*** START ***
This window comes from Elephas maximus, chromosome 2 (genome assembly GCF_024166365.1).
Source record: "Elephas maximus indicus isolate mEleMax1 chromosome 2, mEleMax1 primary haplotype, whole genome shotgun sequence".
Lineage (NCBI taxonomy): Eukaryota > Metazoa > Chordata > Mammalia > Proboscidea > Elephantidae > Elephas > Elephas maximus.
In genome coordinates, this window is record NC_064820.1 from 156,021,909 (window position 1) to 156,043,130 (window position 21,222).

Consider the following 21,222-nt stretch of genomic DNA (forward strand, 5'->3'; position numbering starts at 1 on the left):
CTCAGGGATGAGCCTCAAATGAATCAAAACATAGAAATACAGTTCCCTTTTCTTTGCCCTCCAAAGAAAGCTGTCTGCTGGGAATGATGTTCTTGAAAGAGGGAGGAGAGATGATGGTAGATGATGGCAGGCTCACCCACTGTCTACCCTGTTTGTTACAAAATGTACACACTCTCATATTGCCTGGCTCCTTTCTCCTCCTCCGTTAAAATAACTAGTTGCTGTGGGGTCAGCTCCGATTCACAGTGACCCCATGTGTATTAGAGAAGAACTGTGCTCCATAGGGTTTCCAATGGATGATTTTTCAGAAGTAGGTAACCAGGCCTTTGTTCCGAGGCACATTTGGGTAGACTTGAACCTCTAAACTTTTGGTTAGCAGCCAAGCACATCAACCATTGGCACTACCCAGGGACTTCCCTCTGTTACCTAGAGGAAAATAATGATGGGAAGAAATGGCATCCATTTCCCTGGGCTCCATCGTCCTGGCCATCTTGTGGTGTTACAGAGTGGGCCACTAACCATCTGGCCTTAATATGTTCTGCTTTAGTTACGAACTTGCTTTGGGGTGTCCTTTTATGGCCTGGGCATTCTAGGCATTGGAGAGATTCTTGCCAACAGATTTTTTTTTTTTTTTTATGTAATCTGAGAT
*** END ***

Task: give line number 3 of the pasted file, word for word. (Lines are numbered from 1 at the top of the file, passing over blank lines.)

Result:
Lineage (NCBI taxonomy): Eukaryota > Metazoa > Chordata > Mammalia > Proboscidea > Elephantidae > Elephas > Elephas maximus.